Keep Security Staff out of HR Investigations
Unfortunately it is far too common for information security (IS) staff to become embroiled in human resources (HR) investigations. Ask anyone who has worked in security and they'll tell you about a time they were asked for a report of browsing habits for a certain user, for a forensic investigation of a hard drive of an employee who is being disciplined or fired, or to perform a search of an employee's e-mail. There are a variety of reasons that HR might make such requests from IS but security leadership need to do a better job of rebuffing these requests. It is not only distracting, but also demoralizing and potentially damaging to an IS group to engage in these activities.
For some, having IS perform HR investigations may seem like a routine part of IS operations. I think this is an unfortunate state of affairs and firmly believe that IS should have little, if any, invovlement in HR investigations. This article will seek to lay out the reasons I believe having IS perform HR support functions is an extremely bad idea, in hopes that it will empower organizations to better articulate resistance to such integration. Having IS perform HR investigations is a deviation from IS purpose, requires training IS is not given, and fails to deliver positive outcomes for IS in all but limited circumstances.
Misdirection of Purpose
Having IS perform HR investigations usually presents itself as a good idea mainly for expedience: IS have access to data of interest to HR. Although the essential purposes of IS and HR staff differ, information security staff utilize and have access to a number of tools and data sources that can be useful for tracking violations of HR policy. Examples include employees who might be looking at pornographic websites during work or who might receive or send e-mails with regulated data. IS staff have access to network logs, server resources, and forensics techniques to be able to identify violations of policy (such as prohibitions on browsing habits or data handling) and are therefore often placed in a precarious position between HR and IS. One should be very wary of the jagged edge between these two disciplines because it can cut quite deeply, and quickly, if not treated with extreme care.
IS responsibilities are traditionally driven by risk. Security risk guides resource allocation, training, and capabilities, in security. IS are typically tasked primarily with finding malware, stopping hackers, and proactively identifying vulnerabilities in the enterprise. Conversely, HR are focused on business driven goals including maximizing workforce performance, reducing conflict, and enforcing policy.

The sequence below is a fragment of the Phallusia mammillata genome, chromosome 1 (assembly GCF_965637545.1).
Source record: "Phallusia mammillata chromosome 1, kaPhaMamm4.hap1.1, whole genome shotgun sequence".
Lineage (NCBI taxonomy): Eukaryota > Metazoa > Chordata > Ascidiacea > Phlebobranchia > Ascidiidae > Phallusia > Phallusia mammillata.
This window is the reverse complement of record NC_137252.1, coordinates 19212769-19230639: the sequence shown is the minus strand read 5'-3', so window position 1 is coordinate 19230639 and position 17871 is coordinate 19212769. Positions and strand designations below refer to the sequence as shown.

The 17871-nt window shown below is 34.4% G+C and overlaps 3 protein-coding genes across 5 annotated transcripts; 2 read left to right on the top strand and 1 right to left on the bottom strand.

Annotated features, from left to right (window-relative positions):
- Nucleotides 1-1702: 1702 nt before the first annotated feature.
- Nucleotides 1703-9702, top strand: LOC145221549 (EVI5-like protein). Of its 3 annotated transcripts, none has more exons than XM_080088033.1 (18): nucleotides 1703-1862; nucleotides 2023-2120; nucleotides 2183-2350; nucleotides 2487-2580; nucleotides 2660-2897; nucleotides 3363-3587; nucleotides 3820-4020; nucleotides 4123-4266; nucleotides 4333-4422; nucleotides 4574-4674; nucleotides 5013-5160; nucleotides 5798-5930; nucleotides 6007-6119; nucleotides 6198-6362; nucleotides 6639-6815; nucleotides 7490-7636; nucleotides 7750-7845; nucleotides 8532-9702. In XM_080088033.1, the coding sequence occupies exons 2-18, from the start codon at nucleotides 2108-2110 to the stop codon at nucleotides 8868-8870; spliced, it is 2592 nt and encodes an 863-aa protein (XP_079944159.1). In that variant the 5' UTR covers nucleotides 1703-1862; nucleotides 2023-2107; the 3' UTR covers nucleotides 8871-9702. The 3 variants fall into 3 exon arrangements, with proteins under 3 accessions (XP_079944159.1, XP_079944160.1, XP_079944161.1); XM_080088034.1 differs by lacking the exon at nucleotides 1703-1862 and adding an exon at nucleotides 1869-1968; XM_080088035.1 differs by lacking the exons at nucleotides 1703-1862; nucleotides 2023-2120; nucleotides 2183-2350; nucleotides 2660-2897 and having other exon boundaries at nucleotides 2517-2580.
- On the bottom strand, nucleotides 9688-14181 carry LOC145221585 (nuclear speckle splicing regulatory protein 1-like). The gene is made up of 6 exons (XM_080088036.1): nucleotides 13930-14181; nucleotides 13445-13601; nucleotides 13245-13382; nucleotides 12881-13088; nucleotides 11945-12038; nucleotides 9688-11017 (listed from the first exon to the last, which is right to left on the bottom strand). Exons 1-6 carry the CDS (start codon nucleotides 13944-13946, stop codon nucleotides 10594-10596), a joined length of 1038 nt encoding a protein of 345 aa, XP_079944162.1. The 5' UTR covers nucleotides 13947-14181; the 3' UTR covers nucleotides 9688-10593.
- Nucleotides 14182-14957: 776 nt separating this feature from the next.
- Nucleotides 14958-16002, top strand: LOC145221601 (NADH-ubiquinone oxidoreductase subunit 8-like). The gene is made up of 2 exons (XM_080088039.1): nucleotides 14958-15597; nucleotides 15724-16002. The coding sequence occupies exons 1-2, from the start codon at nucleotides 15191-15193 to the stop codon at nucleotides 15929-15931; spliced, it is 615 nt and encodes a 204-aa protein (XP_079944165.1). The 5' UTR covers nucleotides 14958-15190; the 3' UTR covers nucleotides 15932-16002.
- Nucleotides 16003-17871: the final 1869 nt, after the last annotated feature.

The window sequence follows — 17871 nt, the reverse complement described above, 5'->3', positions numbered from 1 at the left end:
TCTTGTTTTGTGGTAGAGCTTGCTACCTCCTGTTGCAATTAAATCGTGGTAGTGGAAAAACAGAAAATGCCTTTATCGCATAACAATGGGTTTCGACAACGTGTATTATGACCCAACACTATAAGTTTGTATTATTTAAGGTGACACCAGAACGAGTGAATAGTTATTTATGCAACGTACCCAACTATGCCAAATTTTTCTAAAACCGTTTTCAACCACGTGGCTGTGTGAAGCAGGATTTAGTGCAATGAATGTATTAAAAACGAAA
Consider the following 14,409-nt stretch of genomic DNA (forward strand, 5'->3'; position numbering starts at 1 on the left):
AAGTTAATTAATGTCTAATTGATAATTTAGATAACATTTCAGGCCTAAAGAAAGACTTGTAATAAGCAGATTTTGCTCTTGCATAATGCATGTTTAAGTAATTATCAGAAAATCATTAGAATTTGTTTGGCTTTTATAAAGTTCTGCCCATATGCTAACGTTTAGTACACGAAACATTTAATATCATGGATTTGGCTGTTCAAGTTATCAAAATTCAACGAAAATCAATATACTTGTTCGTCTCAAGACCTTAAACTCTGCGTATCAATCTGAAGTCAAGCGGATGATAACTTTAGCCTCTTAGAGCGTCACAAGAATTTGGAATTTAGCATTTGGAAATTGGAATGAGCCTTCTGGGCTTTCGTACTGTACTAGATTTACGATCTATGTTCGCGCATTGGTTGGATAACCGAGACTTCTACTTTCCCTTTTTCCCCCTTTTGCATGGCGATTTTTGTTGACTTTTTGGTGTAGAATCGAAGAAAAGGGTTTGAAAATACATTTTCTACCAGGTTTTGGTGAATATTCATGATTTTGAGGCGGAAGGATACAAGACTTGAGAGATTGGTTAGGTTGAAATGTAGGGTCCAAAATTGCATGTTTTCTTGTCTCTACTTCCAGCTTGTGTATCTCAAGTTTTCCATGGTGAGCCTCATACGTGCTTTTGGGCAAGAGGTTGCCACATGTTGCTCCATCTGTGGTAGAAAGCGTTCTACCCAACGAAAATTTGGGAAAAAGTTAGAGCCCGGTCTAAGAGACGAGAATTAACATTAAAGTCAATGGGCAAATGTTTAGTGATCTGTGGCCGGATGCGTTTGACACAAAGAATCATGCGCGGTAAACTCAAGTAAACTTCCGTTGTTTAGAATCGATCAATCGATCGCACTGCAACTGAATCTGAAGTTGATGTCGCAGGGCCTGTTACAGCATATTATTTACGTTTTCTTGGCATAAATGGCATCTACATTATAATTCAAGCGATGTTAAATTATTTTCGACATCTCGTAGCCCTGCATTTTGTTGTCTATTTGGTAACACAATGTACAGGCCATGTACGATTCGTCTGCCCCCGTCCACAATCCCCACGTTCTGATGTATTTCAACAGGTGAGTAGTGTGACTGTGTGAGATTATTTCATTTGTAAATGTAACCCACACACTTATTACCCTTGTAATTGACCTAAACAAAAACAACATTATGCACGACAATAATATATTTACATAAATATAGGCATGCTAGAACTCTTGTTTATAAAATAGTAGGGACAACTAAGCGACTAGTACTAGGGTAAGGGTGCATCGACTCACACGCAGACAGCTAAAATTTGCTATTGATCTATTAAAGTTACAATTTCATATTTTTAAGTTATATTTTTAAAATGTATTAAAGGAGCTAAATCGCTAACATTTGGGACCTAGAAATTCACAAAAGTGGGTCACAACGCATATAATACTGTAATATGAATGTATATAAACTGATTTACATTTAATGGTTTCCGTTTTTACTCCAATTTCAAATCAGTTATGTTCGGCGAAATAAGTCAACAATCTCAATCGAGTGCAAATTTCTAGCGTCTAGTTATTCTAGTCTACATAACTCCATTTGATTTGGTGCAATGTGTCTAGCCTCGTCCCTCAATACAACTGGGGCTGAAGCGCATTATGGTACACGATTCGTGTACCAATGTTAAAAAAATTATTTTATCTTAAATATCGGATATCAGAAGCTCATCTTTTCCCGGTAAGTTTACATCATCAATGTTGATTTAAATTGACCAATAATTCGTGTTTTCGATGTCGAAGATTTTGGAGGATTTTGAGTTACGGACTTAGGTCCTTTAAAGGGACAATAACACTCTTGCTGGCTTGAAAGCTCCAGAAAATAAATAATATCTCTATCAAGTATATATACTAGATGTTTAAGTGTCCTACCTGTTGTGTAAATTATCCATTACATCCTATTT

The orthogonal purpose of HR and IS presents the first problem to joint investigations. Information security staff are primarily tasked with risk reduction and mitigation. Utilizing IS staff for investigations diverts resources from these responsibilities. Thus, every investigation should be measured against a benchmark of a missed opportunity to perform risk reduction or threat identification. IS staff are focused on adding value to the organization while reducing risk, a goal which is in no way accomplished through involvement in HR investigations.
If Synergies Exist
The practice of information security typically bifurcates among two broad groups of practitioners. The first are driven by adding value to an organization through service offerings. That is to say that this group seeks to further business goals in the safest manner possible, seeking to enable users to accomplish their tasks with the greatest modicum of security with a minimal impact on experience and productivity.
The second large group of information security practitioners are enforcers. This group is focused on maintaining order though controls. This approach is typified by practitioners who outline rules and seek to identify and punish users who deviate from these rules. This approach is fundamentally adversarial and builds information security as a cost center that might reduce compliance liability but which engenders negative feelings with user communities and typically impedes business processes and projects.
While a synergy between HR investigations and the second approach to security might be successful, involving a staff focused on service in an enforcement operation degrades their achievements and can be demoralizing and destructive to a team. Great care should be taken when diverting IS staff focused on service towards an enforcement responsibility, and even more so one that falls outside of the boundaries of IS responsibility such as investigating or enforcing HR policy.